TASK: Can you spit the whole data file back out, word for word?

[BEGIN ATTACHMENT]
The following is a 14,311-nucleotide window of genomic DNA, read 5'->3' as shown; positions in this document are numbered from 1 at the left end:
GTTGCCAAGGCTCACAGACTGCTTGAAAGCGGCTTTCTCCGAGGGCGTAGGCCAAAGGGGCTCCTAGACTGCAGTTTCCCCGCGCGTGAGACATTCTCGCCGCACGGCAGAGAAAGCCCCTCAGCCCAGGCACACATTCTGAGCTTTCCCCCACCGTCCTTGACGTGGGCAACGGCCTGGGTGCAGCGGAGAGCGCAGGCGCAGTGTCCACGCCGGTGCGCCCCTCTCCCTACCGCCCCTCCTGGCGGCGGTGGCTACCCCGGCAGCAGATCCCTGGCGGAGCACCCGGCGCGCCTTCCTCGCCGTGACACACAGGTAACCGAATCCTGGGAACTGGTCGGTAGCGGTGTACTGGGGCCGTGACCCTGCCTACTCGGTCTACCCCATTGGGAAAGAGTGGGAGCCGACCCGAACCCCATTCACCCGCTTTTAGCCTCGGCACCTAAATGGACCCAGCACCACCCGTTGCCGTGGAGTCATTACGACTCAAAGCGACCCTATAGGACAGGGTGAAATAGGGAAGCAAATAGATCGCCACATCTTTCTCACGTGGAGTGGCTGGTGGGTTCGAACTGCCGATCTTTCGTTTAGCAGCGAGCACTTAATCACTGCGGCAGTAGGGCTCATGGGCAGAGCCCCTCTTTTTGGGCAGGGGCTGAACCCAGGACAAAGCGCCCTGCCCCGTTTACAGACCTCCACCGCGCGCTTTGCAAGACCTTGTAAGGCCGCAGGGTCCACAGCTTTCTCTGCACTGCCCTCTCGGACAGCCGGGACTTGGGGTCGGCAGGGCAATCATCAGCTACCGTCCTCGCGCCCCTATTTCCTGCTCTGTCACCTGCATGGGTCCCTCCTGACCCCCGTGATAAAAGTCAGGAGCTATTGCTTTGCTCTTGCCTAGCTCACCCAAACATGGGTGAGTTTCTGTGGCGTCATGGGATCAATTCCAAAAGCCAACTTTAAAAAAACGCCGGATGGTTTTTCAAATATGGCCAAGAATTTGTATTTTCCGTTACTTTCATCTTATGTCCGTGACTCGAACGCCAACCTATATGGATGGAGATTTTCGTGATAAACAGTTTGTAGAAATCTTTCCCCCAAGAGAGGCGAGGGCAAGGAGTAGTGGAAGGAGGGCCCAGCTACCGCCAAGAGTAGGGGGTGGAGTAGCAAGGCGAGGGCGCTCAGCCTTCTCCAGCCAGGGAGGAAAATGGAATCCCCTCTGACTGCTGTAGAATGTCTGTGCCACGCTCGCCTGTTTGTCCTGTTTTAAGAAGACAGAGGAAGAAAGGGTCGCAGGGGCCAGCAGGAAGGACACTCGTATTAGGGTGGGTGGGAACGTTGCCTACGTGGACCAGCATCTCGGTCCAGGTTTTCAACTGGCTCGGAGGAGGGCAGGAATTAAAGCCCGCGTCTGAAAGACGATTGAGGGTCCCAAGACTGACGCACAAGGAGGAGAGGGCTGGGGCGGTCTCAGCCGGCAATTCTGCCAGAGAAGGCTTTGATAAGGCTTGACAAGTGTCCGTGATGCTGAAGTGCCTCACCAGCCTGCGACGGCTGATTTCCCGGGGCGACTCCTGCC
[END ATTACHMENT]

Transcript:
The following is a 14,311-nucleotide window of genomic DNA, read 5'->3' as shown; positions in this document are numbered from 1 at the left end:
GTTGCCAAGGCTCACAGACTGCTTGAAAGCGGCTTTCTCCGAGGGCGTAGGCCAAAGGGGCTCCTAGACTGCAGTTTCCCCGCGCGTGAGACATTCTCGCCGCACGGCAGAGAAAGCCCCTCAGCCCAGGCACACATTCTGAGCTTTCCCCCACCGTCCTTGACGTGGGCAACGGCCTGGGTGCAGCGGAGAGCGCAGGCGCAGTGTCCACGCCGGTGCGCCCCTCTCCCTACCGCCCCTCCTGGCGGCGGTGGCTACCCCGGCAGCAGATCCCTGGCGGAGCACCCGGCGCGCCTTCCTCGCCGTGACACACAGGTAACCGAATCCTGGGAACTGGTCGGTAGCGGTGTACTGGGGCCGTGACCCTGCCTACTCGGTCTACCCCATTGGGAAAGAGTGGGAGCCGACCCGAACCCCATTCACCCGCTTTTAGCCTCGGCACCTAAATGGACCCAGCACCACCCGTTGCCGTGGAGTCATTACGACTCAAAGCGACCCTATAGGACAGGGTGAAATAGGGAAGCAAATAGATCGCCACATCTTTCTCACGTGGAGTGGCTGGTGGGTTCGAACTGCCGATCTTTCGTTTAGCAGCGAGCACTTAATCACTGCGGCAGTAGGGCTCATGGGCAGAGCCCCTCTTTTTGGGCAGGGGCTGAACCCAGGACAAAGCGCCCTGCCCCGTTTACAGACCTCCACCGCGCGCTTTGCAAGACCTTGTAAGGCCGCAGGGTCCACAGCTTTCTCTGCACTGCCCTCTCGGACAGCCGGGACTTGGGGTCGGCAGGGCAATCATCAGCTACCGTCCTCGCGCCCCTATTTCCTGCTCTGTCACCTGCATGGGTCCCTCCTGACCCCCGTGATAAAAGTCAGGAGCTATTGCTTTGCTCTTGCCTAGCTCACCCAAACATGGGTGAGTTTCTGTGGCGTCATGGGATCAATTCCAAAAGCCAACTTTAAAAAAACGCCGGATGGTTTTTCAAATATGGCCAAGAATTTGTATTTTCCGTTACTTTCATCTTATGTCCGTGACTCGAACGCCAACCTATATGGATGGAGATTTTCGTGATAAACAGTTTGTAGAAATCTTTCCCCCAAGAGAGGCGAGGGCAAGGAGTAGTGGAAGGAGGGCCCAGCTACCGCCAAGAGTAGGGGGTGGAGTAGCAAGGCGAGGGCGCTCAGCCTTCTCCAGCCAGGGAGGAAAATGGAATCCCCTCTGACTGCTGTAGAATGTCTGTGCCACGCTCGCCTGTTTGTCCTGTTTTAAGAAGACAGAGGAAGAAAGGGTCGCAGGGGCCAGCAGGAAGGACACTCGTATTAGGGTGGGTGGGAACGTTGCCTACGTGGACCAGCATCTCGGTCCAGGTTTTCAACTGGCTCGGAGGAGGGCAGGAATTAAAGCCCGCGTCTGAAAGACGATTGAGGGTCCCAAGACTGACGCACAAGGAGGAGAGGGCTGGGGCGGTCTCAGCCGGCAATTCTGCCAGAGAAGGCTTTGATAAGGCTTGACAAGTGTCCGTGATGCTGAAGTGCCTCACCAGCCTGCGACGGCTGATTTCCCGGGGCGACTCCTGCC